Articles | Volume 2, issue 2
Review article
20 Jun 2016
Review article |  | 20 Jun 2016

Technological advancements and their importance for nematode identification

Mohammed Ahmed, Melanie Sapp, Thomas Prior, Gerrit Karssen, and Matthew Alan Back

Abstract. Nematodes represent a species-rich and morphologically diverse group of metazoans known to inhabit both aquatic and terrestrial environments. Their role as biological indicators and as key players in nutrient cycling has been well documented. Some plant-parasitic species are also known to cause significant losses to crop production. In spite of this, there still exists a huge gap in our knowledge of their diversity due to the enormity of time and expertise often involved in characterising species using phenotypic features. Molecular methodology provides useful means of complementing the limited number of reliable diagnostic characters available for morphology-based identification. We discuss herein some of the limitations of traditional taxonomy and how molecular methodologies, especially the use of high-throughput sequencing, have assisted in carrying out large-scale nematode community studies and characterisation of phytonematodes through rapid identification of multiple taxa. We also provide brief descriptions of some the current and almost-outdated high-throughput sequencing platforms and their applications in both plant nematology and soil ecology.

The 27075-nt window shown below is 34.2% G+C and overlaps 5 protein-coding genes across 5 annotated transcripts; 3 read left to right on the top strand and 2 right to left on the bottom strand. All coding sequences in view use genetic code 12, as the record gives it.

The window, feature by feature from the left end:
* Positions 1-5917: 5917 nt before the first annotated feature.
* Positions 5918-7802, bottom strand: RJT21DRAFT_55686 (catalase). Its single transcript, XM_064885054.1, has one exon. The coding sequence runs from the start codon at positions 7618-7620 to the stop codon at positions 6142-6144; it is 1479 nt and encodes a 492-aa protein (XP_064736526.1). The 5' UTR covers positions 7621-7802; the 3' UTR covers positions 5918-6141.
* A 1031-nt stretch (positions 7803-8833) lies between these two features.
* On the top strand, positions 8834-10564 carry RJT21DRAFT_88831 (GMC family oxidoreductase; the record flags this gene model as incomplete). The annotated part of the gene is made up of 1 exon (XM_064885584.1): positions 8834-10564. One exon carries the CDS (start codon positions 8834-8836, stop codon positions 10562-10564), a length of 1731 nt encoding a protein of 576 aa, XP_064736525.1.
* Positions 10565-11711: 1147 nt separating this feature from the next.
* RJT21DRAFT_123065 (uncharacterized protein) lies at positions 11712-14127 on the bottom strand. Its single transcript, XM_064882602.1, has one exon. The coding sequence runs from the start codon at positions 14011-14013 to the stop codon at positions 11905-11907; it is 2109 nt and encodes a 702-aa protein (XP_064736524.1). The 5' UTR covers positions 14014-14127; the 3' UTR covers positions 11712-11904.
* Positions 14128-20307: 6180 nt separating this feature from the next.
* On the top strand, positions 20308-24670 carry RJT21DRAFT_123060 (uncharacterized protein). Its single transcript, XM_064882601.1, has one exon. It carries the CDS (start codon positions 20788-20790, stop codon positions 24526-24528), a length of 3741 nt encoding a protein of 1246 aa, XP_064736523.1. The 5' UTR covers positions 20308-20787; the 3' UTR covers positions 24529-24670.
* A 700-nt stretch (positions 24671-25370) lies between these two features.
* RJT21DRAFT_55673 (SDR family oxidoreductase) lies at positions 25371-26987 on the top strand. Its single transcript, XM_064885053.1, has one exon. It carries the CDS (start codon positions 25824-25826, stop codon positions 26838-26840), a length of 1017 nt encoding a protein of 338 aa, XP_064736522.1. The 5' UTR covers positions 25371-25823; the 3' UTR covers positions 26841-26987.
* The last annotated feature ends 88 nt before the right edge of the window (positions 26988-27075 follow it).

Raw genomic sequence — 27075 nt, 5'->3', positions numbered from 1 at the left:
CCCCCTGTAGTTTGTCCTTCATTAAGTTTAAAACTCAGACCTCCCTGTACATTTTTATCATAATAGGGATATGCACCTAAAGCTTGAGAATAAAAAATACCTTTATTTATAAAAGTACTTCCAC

Short summary
This review covers the history and advances made in the area of nematode taxonomy. It highlights the success and limitations of the classical approach to nematode taxonomy and provides reader with a bit of background to the applications of protein and DNA-based methods for identification nematodes. The review also outlines the pros and cons of the use of DNA barcoding in nematology and explains how DNA metabarcoding has been applied in nematology through next-generation sequencing.